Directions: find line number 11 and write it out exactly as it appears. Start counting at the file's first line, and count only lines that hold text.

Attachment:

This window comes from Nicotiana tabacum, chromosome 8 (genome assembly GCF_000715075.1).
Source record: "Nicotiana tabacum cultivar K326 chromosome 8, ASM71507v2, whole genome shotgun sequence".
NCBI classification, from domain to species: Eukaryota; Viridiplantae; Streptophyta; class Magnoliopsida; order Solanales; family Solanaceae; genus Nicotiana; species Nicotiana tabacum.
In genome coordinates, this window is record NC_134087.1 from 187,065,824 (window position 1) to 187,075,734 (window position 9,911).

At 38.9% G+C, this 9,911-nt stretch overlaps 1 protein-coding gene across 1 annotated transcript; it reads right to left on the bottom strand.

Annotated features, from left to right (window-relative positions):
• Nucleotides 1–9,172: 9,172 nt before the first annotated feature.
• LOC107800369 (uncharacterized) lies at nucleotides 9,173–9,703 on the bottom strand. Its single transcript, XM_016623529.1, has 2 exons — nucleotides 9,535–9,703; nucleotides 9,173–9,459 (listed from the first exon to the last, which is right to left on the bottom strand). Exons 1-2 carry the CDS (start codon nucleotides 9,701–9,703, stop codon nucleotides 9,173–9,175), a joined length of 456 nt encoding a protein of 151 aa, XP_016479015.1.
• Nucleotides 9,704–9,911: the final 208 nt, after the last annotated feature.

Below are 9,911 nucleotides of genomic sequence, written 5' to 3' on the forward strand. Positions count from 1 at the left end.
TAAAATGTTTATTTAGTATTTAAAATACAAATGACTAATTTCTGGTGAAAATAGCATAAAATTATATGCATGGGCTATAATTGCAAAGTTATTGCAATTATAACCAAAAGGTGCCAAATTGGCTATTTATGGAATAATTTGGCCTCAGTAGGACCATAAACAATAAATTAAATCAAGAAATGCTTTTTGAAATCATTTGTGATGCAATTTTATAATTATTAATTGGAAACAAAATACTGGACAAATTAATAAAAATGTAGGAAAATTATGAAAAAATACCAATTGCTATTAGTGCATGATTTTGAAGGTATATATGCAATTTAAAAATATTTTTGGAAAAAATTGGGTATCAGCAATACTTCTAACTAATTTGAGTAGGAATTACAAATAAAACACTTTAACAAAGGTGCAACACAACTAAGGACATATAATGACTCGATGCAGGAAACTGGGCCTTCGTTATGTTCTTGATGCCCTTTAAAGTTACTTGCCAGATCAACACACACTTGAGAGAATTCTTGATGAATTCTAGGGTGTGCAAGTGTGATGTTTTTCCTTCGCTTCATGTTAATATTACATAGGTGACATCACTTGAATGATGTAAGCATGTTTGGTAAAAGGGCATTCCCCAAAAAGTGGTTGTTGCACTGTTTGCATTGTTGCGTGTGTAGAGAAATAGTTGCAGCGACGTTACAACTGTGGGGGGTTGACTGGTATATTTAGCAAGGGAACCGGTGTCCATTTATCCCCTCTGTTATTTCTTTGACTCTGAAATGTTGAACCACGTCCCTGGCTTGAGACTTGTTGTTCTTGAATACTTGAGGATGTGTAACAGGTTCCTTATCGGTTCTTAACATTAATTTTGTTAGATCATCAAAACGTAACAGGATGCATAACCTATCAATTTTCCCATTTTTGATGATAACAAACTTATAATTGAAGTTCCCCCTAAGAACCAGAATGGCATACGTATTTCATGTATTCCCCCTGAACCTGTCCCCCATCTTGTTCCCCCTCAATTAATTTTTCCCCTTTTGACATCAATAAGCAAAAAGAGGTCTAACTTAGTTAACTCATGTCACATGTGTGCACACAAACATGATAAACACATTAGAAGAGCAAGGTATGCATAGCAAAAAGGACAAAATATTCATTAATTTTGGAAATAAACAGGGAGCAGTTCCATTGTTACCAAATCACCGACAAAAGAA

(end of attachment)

TAAAATGTTTATTTAGTATTTAAAATACAAATGACTAATTTCTGGTGAAAATAGCATAAAATTATATGCATGGGCTATAATTGCAAAGTTATTGCAATTATAACCAAAAGGTGCCAAATTGGCTATTTATGGAATAATTTGGCCTCAGTAGGACCATAAACAATAAATTAAATCAAGAAATGCTTTTTGAAATCATTTGTGATGCAATTTTATAATTATTAATTGGAAACAAAATACTGGACAAATTAATAAAAATGTAGGAAAATTATGAAAAAATACCAATTGCTATTAGTGCATGATTTTGAAGGTATATATGCAATTTAAAAATATTTTTGGAAAAAATTGGGTATCAGCAATACTTCTAACTAATTTGAGTAGGAATTACAAATAAAACACTTTAACAAAGGTGCAACACAACTAAGGACATATAATGACTCGATGCAGGAAACTGGGCCTTCGTTATGTTCTTGATGCCCTTTAAAGTTACTTGCCAGATCAACACACACTTGAGAGAATTCTTGATGAATTCTAGGGTGTGCAAGTGTGATGTTTTTCCTTCGCTTCATGTTAATATTACATAGGTGACATCACTTGAATGATGTAAGCATGTTTGGTAAAAGGGCATTCCCCAAAAAGTGGTTGTTGCACTGTTTGCATTGTTGCGTGTGTAGAGAAATAGTTGCAGCGACGTTACAACTGTGGGGGGTTGACTGGTATATTTAGCAAGGGAACCGGTGTCCATTTATCCCCTCTGTTATTTCTTTGACTCTGAAATGTTGAACCACGTCCCTGGCTTGAGACTTGTTGTTCTTGAATACTTGAGGATGTGTAACAGGTTCCTTATCGGTTCTTAACATTAATTTTGTTAGATCATCAAAACGTAACAGGATGCATAACCTATCAATTTTCCCATTTTTGATGATAACAAACTTATAATTGAAGTTCCCCCTAAGAACCAGAATGGCATACGTATTTCATGTATTCCCCCTGAACCTGTCCCCCATCTTGTTCCCCCTCAATTAATTTTTCCCCTTTTGACATCAATAAGCAAAAAGAGGTCTAACTTAGTTAACTCATGTCACATGTGTGCACACAAACATGATAAACACATTAGAAGAGCAAGGTATGCATAGCAAAAAGGACAAAATATTCATTAATTTTGGAAATAAACAGGGAGCAGTTCCATTGTTACCAAATCACCGACAAAAGAA